Credit Card "Investing"

If you are like most people, you don't pay off your credit card balances each month. As a result, you've created the best fully guaranteed, high yield investment opportunity available today — without even realizing it!

Where else can your investments grow 14% per year? Hint — by paying off each credit card, it's the same as earning 14% on every dollar you pay above your minimum monthly payment. (14% is the average interest rate charged for bank credit cards — retailers' cards are usually much higher: 20% to 22%; check your most recent statement to see your current APR — Annual Percentage Rate.)

Here's how to make it work for you:

Step #1. Take ALL of your credit cards out of your wallet or purse and put them in your dresser drawer. Leave them there when you go shopping. Pay cash or write a check. If you don't have enough money to buy something, don't buy it, or buy a less expensive alternative. (It won't do you any good to charge things on a 2nd credit card while you're trying to pay off the first one.)

Step #2. To maximize your "investment" results, pick the card that has the highest interest rate. Pay that one off first. Then pay off the one with the next highest rate, and so on.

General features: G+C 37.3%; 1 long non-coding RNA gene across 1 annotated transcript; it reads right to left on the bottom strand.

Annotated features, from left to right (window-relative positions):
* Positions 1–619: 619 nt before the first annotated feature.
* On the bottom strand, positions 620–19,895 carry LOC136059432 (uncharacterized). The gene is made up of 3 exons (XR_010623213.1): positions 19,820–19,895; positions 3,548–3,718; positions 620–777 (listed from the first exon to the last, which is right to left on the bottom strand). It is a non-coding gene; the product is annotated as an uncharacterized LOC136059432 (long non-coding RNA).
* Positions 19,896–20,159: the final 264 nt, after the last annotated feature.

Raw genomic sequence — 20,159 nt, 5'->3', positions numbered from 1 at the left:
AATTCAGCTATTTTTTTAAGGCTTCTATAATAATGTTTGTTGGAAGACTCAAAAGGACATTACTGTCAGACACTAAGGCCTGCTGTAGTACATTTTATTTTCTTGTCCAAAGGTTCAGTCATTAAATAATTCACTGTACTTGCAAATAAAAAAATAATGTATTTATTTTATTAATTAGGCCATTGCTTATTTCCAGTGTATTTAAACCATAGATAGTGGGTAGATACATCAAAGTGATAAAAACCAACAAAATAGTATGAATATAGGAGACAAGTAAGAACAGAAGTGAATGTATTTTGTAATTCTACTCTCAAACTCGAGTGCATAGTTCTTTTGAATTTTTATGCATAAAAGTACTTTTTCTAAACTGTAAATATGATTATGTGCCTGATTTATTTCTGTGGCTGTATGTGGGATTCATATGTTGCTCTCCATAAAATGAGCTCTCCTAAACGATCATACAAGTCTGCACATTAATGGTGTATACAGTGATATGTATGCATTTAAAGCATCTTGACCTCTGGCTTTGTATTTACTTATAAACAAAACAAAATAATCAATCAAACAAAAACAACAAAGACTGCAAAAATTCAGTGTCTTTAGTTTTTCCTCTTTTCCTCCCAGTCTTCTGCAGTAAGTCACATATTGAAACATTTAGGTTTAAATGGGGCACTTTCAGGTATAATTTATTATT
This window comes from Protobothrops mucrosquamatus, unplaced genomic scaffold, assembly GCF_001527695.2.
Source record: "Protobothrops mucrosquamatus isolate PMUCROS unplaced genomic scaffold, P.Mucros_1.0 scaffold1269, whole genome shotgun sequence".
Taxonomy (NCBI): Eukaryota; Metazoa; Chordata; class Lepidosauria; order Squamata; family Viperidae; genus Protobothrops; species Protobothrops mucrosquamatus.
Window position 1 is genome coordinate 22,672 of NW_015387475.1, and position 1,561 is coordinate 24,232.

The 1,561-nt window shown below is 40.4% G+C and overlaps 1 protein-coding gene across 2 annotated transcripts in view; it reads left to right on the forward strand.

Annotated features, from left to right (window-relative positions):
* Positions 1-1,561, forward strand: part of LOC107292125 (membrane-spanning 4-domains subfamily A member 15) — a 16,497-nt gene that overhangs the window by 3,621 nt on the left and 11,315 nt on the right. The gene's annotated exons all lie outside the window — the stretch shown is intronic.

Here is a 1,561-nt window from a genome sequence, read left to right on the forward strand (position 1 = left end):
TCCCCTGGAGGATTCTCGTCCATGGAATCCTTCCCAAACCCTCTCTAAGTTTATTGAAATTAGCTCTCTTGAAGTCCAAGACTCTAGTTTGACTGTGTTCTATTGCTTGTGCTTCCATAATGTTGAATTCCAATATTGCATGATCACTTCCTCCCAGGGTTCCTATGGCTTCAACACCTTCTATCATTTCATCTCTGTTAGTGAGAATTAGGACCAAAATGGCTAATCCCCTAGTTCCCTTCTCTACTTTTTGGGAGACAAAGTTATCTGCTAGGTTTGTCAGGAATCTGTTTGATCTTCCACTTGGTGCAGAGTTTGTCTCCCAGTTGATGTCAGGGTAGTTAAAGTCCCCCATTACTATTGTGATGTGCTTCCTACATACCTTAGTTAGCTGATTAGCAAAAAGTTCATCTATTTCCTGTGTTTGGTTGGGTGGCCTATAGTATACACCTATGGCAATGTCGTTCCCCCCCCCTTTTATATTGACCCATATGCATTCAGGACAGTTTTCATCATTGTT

Step #3. Pay more than the minimum balance every month. Select an extra amount that you'll be comfortable paying EVERY month. Don't overdo it. Pick an amount you can afford so that you won't have to make any new charges on the card you're paying off, or on any other card. Suggestion: If, for example, your minimum monthly payment is now $35, consider paying an extra $1 dollar a day ($30) on this month's bill, making your total payment $65; then keep paying the same $65 every month, even if your minimum payment declines. You'll pay off your card quicker this way.

Step #4. After you've paid off the first one, add the $65 to the minimum monthly payment required for the second card. (If your second card has a $20 minimum, your total payment would be $85 a month.) Then, follow the same approach for the third card, if you have one. You'll get rid of your credit card debt quicker than you might imagine. Then, you'll have more money to spend on the things you want — or to invest for your future, whether that might be paying for your child's college education, or having more money to set aside for your retirement.

To figure out what it will take to pay off your balances, here's a credit card calculator.